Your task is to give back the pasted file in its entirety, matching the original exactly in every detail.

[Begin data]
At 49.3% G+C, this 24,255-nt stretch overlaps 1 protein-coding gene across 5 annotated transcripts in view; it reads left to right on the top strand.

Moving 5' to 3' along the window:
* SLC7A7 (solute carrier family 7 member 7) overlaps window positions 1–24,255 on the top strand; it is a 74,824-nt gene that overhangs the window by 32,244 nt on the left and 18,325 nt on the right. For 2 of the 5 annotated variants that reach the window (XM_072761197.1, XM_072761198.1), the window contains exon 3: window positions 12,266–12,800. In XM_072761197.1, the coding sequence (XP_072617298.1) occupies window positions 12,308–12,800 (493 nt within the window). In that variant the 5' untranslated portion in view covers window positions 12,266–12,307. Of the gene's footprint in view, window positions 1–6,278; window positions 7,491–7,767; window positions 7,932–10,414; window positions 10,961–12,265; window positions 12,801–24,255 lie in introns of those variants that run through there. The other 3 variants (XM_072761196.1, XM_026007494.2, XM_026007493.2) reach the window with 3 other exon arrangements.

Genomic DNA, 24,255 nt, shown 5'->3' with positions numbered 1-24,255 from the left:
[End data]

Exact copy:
At 49.3% G+C, this 24,255-nt stretch overlaps 1 protein-coding gene across 5 annotated transcripts in view; it reads left to right on the top strand.

Moving 5' to 3' along the window:
* SLC7A7 (solute carrier family 7 member 7) overlaps window positions 1–24,255 on the top strand; it is a 74,824-nt gene that overhangs the window by 32,244 nt on the left and 18,325 nt on the right. For 2 of the 5 annotated variants that reach the window (XM_072761197.1, XM_072761198.1), the window contains exon 3: window positions 12,266–12,800. In XM_072761197.1, the coding sequence (XP_072617298.1) occupies window positions 12,308–12,800 (493 nt within the window). In that variant the 5' untranslated portion in view covers window positions 12,266–12,307. Of the gene's footprint in view, window positions 1–6,278; window positions 7,491–7,767; window positions 7,932–10,414; window positions 10,961–12,265; window positions 12,801–24,255 lie in introns of those variants that run through there. The other 3 variants (XM_072761196.1, XM_026007494.2, XM_026007493.2) reach the window with 3 other exon arrangements.

Genomic DNA, 24,255 nt, shown 5'->3' with positions numbered 1-24,255 from the left: